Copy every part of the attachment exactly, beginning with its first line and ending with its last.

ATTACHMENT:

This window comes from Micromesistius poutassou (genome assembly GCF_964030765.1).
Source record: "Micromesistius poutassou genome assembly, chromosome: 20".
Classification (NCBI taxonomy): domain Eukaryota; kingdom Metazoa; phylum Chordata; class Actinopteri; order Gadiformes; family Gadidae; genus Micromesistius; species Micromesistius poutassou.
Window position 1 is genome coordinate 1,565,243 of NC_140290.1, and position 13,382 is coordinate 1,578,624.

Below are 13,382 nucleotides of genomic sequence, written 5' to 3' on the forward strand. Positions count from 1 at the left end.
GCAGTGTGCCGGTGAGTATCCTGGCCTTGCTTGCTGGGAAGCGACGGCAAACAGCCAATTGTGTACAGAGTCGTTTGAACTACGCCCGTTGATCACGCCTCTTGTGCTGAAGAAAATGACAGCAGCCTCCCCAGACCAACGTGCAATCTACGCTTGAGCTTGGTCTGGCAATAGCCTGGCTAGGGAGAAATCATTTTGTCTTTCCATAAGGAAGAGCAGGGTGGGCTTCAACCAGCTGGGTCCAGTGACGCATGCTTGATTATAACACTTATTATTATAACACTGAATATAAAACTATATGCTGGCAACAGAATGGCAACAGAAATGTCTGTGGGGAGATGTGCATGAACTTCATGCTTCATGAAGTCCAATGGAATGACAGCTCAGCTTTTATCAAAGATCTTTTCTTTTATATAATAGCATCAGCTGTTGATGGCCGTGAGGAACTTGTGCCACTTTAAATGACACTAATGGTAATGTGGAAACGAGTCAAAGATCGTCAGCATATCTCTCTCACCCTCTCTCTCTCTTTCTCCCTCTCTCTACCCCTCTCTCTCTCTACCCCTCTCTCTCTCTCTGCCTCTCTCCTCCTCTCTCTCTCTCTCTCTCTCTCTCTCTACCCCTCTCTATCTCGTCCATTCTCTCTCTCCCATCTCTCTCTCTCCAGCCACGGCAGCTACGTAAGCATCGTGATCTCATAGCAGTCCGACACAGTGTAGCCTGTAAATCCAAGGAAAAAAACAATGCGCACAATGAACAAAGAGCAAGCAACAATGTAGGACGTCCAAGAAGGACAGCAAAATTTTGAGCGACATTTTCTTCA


This window comes from Micromesistius poutassou (genome assembly GCF_964030765.1).
Source record: "Micromesistius poutassou genome assembly, chromosome: 20".
Classification (NCBI taxonomy): domain Eukaryota; kingdom Metazoa; phylum Chordata; class Actinopteri; order Gadiformes; family Gadidae; genus Micromesistius; species Micromesistius poutassou.
Window position 1 is genome coordinate 1,565,243 of NC_140290.1, and position 13,382 is coordinate 1,578,624.

Below are 13,382 nucleotides of genomic sequence, written 5' to 3' on the forward strand. Positions count from 1 at the left end.
GCAGTGTGCCGGTGAGTATCCTGGCCTTGCTTGCTGGGAAGCGACGGCAAACAGCCAATTGTGTACAGAGTCGTTTGAACTACGCCCGTTGATCACGCCTCTTGTGCTGAAGAAAATGACAGCAGCCTCCCCAGACCAACGTGCAATCTACGCTTGAGCTTGGTCTGGCAATAGCCTGGCTAGGGAGAAATCATTTTGTCTTTCCATAAGGAAGAGCAGGGTGGGCTTCAACCAGCTGGGTCCAGTGACGCATGCTTGATTATAACACTTATTATTATAACACTGAATATAAAACTATATGCTGGCAACAGAATGGCAACAGAAATGTCTGTGGGGAGATGTGCATGAACTTCATGCTTCATGAAGTCCAATGGAATGACAGCTCAGCTTTTATCAAAGATCTTTTCTTTTATATAATAGCATCAGCTGTTGATGGCCGTGAGGAACTTGTGCCACTTTAAATGACACTAATGGTAATGTGGAAACGAGTCAAAGATCGTCAGCATATCTCTCTCACCCTCTCTCTCTCTTTCTCCCTCTCTCTACCCCTCTCTCTCTCTACCCCTCTCTCTCTCTCTGCCTCTCTCCTCCTCTCTCTCTCTCTCTCTCTCTCTCTCTACCCCTCTCTATCTCGTCCATTCTCTCTCTCCCATCTCTCTCTCTCCAGCCACGGCAGCTACGTAAGCATCGTGATCTCATAGCAGTCCGACACAGTGTAGCCTGTAAATCCAAGGAAAAAAACAATGCGCACAATGAACAAAGAGCAAGCAACAATGTAGGACGTCCAAGAAGGACAGCAAAATTTTGAGCGACATTTTCTTCA